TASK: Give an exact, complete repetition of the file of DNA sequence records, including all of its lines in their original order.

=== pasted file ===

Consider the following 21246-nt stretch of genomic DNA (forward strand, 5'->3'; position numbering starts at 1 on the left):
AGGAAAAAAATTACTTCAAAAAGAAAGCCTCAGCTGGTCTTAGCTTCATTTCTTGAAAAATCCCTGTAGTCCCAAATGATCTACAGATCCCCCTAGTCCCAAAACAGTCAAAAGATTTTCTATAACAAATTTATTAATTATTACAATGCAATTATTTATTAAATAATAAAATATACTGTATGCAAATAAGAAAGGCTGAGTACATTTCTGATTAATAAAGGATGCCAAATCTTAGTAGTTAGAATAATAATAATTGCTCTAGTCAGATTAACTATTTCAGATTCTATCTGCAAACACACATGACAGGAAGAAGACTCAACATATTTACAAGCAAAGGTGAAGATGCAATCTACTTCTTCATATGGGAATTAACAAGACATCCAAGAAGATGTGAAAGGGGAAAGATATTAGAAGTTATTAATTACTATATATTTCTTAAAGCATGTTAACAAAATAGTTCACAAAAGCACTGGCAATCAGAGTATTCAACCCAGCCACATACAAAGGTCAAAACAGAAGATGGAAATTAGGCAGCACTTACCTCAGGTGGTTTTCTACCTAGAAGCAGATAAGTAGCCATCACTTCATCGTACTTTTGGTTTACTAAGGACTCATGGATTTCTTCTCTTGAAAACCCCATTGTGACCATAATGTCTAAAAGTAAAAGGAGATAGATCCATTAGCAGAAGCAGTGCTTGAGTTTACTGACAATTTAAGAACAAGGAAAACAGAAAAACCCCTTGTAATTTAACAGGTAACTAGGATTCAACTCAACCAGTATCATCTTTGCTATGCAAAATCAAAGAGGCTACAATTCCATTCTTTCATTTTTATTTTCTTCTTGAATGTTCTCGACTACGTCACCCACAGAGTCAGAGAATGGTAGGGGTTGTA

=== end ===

Consider the following 21246-nt stretch of genomic DNA (forward strand, 5'->3'; position numbering starts at 1 on the left):
AGGAAAAAAATTACTTCAAAAAGAAAGCCTCAGCTGGTCTTAGCTTCATTTCTTGAAAAATCCCTGTAGTCCCAAATGATCTACAGATCCCCCTAGTCCCAAAACAGTCAAAAGATTTTCTATAACAAATTTATTAATTATTACAATGCAATTATTTATTAAATAATAAAATATACTGTATGCAAATAAGAAAGGCTGAGTACATTTCTGATTAATAAAGGATGCCAAATCTTAGTAGTTAGAATAATAATAATTGCTCTAGTCAGATTAACTATTTCAGATTCTATCTGCAAACACACATGACAGGAAGAAGACTCAACATATTTACAAGCAAAGGTGAAGATGCAATCTACTTCTTCATATGGGAATTAACAAGACATCCAAGAAGATGTGAAAGGGGAAAGATATTAGAAGTTATTAATTACTATATATTTCTTAAAGCATGTTAACAAAATAGTTCACAAAAGCACTGGCAATCAGAGTATTCAACCCAGCCACATACAAAGGTCAAAACAGAAGATGGAAATTAGGCAGCACTTACCTCAGGTGGTTTTCTACCTAGAAGCAGATAAGTAGCCATCACTTCATCGTACTTTTGGTTTACTAAGGACTCATGGATTTCTTCTCTTGAAAACCCCATTGTGACCATAATGTCTAAAAGTAAAAGGAGATAGATCCATTAGCAGAAGCAGTGCTTGAGTTTACTGACAATTTAAGAACAAGGAAAACAGAAAAACCCCTTGTAATTTAACAGGTAACTAGGATTCAACTCAACCAGTATCATCTTTGCTATGCAAAATCAAAGAGGCTACAATTCCATTCTTTCATTTTTATTTTCTTCTTGAATGTTCTCGACTACGTCACCCACAGAGTCAGAGAATGGTAGGGGTTGTA